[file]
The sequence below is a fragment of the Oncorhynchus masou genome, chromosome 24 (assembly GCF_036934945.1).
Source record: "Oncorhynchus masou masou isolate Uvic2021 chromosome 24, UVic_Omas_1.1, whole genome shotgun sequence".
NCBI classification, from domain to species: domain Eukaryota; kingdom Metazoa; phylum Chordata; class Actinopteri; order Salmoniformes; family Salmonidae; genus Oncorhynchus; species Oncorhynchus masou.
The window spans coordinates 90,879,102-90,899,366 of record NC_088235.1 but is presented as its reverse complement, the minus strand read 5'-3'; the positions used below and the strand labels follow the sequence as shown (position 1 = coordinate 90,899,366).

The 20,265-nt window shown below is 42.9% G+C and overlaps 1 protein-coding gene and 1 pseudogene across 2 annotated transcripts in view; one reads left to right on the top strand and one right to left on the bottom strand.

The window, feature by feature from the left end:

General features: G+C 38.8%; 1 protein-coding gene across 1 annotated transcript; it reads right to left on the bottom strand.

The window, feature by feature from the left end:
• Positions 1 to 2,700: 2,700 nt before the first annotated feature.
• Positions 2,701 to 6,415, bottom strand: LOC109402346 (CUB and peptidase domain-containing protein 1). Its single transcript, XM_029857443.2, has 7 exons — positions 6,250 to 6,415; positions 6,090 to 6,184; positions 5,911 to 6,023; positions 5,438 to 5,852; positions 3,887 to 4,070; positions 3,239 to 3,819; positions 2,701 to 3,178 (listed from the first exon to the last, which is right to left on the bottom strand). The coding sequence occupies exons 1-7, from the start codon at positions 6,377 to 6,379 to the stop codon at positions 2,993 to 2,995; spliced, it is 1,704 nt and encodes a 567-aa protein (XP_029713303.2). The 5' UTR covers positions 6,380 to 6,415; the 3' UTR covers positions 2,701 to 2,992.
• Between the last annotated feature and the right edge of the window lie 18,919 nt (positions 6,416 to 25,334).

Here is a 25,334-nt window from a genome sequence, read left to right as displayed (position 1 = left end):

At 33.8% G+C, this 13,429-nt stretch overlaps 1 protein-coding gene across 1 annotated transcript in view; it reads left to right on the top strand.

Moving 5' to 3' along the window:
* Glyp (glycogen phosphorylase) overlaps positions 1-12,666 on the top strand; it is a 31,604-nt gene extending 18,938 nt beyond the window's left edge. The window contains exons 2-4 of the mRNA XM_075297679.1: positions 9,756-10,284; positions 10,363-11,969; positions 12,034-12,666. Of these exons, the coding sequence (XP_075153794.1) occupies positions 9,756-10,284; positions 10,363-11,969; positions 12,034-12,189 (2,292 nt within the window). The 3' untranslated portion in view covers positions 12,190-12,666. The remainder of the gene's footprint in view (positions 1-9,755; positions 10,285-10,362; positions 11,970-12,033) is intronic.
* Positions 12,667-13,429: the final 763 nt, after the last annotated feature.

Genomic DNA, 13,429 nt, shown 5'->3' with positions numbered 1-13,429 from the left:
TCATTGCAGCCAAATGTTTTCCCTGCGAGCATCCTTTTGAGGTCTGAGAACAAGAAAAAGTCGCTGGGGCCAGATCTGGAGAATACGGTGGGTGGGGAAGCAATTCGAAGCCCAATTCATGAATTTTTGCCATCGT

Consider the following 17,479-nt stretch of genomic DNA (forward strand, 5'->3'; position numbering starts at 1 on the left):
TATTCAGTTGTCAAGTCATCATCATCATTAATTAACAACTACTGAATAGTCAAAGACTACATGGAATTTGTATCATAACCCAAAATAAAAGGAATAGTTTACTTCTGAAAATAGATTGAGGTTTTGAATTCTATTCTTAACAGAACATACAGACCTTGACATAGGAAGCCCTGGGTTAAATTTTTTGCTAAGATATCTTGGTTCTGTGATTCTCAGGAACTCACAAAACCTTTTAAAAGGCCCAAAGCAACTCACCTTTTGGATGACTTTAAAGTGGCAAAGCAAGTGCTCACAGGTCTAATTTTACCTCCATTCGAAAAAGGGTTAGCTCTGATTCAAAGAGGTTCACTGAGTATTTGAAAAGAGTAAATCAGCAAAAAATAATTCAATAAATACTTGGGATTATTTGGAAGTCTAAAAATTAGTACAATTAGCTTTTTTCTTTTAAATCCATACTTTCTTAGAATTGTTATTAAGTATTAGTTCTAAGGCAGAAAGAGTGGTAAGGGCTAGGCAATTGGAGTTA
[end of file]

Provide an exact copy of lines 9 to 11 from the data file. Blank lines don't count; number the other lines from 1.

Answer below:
• Positions 1 to 2,700: 2,700 nt before the first annotated feature.
• Positions 2,701 to 6,415, bottom strand: LOC109402346 (CUB and peptidase domain-containing protein 1). Its single transcript, XM_029857443.2, has 7 exons — positions 6,250 to 6,415; positions 6,090 to 6,184; positions 5,911 to 6,023; positions 5,438 to 5,852; positions 3,887 to 4,070; positions 3,239 to 3,819; positions 2,701 to 3,178 (listed from the first exon to the last, which is right to left on the bottom strand). The coding sequence occupies exons 1-7, from the start codon at positions 6,377 to 6,379 to the stop codon at positions 2,993 to 2,995; spliced, it is 1,704 nt and encodes a 567-aa protein (XP_029713303.2). The 5' UTR covers positions 6,380 to 6,415; the 3' UTR covers positions 2,701 to 2,992.
• Between the last annotated feature and the right edge of the window lie 18,919 nt (positions 6,416 to 25,334).